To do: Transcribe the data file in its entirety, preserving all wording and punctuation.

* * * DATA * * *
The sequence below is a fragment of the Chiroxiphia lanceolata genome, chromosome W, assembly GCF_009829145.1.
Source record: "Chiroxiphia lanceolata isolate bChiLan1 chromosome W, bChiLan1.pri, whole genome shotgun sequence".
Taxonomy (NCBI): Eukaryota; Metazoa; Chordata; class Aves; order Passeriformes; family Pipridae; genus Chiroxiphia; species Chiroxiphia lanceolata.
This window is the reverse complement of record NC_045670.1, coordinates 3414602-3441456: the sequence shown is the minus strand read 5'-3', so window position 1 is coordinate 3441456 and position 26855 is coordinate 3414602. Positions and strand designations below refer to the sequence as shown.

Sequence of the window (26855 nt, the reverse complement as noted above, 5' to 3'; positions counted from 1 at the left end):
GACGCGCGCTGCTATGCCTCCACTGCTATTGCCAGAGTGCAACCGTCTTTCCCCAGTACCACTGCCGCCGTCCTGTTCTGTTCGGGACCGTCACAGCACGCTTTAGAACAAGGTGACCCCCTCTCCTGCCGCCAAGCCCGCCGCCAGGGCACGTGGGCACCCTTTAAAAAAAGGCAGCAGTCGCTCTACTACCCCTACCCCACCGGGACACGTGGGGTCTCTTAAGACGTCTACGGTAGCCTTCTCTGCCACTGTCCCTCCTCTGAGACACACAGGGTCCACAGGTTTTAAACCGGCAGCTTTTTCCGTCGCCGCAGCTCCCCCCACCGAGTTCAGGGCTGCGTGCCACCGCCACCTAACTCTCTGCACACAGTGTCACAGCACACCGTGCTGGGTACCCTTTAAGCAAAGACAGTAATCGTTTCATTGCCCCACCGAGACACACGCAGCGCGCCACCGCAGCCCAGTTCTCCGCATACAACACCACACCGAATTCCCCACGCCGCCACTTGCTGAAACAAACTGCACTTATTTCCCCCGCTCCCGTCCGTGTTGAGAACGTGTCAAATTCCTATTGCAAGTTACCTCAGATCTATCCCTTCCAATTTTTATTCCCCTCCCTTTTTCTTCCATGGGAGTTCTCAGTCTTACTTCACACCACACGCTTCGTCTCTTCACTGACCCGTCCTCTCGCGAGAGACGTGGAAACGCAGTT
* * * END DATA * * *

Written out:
The sequence below is a fragment of the Chiroxiphia lanceolata genome, chromosome W, assembly GCF_009829145.1.
Source record: "Chiroxiphia lanceolata isolate bChiLan1 chromosome W, bChiLan1.pri, whole genome shotgun sequence".
Taxonomy (NCBI): Eukaryota; Metazoa; Chordata; class Aves; order Passeriformes; family Pipridae; genus Chiroxiphia; species Chiroxiphia lanceolata.
This window is the reverse complement of record NC_045670.1, coordinates 3414602-3441456: the sequence shown is the minus strand read 5'-3', so window position 1 is coordinate 3441456 and position 26855 is coordinate 3414602. Positions and strand designations below refer to the sequence as shown.

Sequence of the window (26855 nt, the reverse complement as noted above, 5' to 3'; positions counted from 1 at the left end):
GACGCGCGCTGCTATGCCTCCACTGCTATTGCCAGAGTGCAACCGTCTTTCCCCAGTACCACTGCCGCCGTCCTGTTCTGTTCGGGACCGTCACAGCACGCTTTAGAACAAGGTGACCCCCTCTCCTGCCGCCAAGCCCGCCGCCAGGGCACGTGGGCACCCTTTAAAAAAAGGCAGCAGTCGCTCTACTACCCCTACCCCACCGGGACACGTGGGGTCTCTTAAGACGTCTACGGTAGCCTTCTCTGCCACTGTCCCTCCTCTGAGACACACAGGGTCCACAGGTTTTAAACCGGCAGCTTTTTCCGTCGCCGCAGCTCCCCCCACCGAGTTCAGGGCTGCGTGCCACCGCCACCTAACTCTCTGCACACAGTGTCACAGCACACCGTGCTGGGTACCCTTTAAGCAAAGACAGTAATCGTTTCATTGCCCCACCGAGACACACGCAGCGCGCCACCGCAGCCCAGTTCTCCGCATACAACACCACACCGAATTCCCCACGCCGCCACTTGCTGAAACAAACTGCACTTATTTCCCCCGCTCCCGTCCGTGTTGAGAACGTGTCAAATTCCTATTGCAAGTTACCTCAGATCTATCCCTTCCAATTTTTATTCCCCTCCCTTTTTCTTCCATGGGAGTTCTCAGTCTTACTTCACACCACACGCTTCGTCTCTTCACTGACCCGTCCTCTCGCGAGAGACGTGGAAACGCAGTT